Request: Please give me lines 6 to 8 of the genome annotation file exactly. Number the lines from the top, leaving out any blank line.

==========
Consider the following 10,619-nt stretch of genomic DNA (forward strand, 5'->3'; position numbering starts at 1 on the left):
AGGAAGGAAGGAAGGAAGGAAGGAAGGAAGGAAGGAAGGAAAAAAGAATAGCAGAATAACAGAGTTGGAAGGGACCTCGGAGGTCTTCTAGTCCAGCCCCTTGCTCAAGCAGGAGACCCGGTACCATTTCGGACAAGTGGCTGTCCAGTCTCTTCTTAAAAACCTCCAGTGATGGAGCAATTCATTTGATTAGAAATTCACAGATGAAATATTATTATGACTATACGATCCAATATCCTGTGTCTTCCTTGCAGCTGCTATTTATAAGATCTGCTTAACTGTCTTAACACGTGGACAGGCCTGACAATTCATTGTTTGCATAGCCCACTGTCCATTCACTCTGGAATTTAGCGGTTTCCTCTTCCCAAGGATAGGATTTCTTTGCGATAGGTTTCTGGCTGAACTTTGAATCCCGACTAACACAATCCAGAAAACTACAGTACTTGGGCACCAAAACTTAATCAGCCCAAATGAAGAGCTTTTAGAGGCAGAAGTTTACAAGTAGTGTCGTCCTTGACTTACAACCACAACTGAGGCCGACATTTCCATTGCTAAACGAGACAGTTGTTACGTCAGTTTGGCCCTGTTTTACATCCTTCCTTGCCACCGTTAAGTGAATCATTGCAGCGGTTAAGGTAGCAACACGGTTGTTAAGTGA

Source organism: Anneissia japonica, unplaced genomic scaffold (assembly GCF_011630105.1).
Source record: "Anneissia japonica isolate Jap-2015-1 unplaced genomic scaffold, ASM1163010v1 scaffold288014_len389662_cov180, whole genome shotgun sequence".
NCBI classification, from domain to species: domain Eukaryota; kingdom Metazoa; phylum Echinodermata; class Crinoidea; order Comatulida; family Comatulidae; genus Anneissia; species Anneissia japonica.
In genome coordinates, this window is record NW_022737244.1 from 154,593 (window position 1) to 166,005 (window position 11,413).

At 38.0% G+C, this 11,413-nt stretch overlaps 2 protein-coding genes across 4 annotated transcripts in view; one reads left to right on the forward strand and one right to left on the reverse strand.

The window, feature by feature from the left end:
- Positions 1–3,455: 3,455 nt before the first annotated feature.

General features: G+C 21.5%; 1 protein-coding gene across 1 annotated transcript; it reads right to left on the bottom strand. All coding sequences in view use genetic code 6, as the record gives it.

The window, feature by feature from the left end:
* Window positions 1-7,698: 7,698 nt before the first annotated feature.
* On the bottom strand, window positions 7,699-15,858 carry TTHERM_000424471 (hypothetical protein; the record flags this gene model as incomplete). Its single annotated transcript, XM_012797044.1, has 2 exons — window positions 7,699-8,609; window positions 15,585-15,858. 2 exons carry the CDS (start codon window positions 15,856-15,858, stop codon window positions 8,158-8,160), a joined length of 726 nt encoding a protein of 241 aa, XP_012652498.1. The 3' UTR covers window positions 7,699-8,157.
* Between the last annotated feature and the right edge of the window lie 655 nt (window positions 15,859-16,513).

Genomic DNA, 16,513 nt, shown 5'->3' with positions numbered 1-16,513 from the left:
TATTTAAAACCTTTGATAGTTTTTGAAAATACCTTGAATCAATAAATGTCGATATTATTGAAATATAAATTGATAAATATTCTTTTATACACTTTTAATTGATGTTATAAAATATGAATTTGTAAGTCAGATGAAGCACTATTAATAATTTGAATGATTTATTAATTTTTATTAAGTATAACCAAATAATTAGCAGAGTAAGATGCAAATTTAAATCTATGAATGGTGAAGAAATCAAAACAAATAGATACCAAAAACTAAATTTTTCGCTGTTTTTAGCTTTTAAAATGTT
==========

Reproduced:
In genome coordinates, this window is record NW_022737244.1 from 154,593 (window position 1) to 166,005 (window position 11,413).

At 38.0% G+C, this 11,413-nt stretch overlaps 2 protein-coding genes across 4 annotated transcripts in view; one reads left to right on the forward strand and one right to left on the reverse strand.

The window, feature by feature from the left end: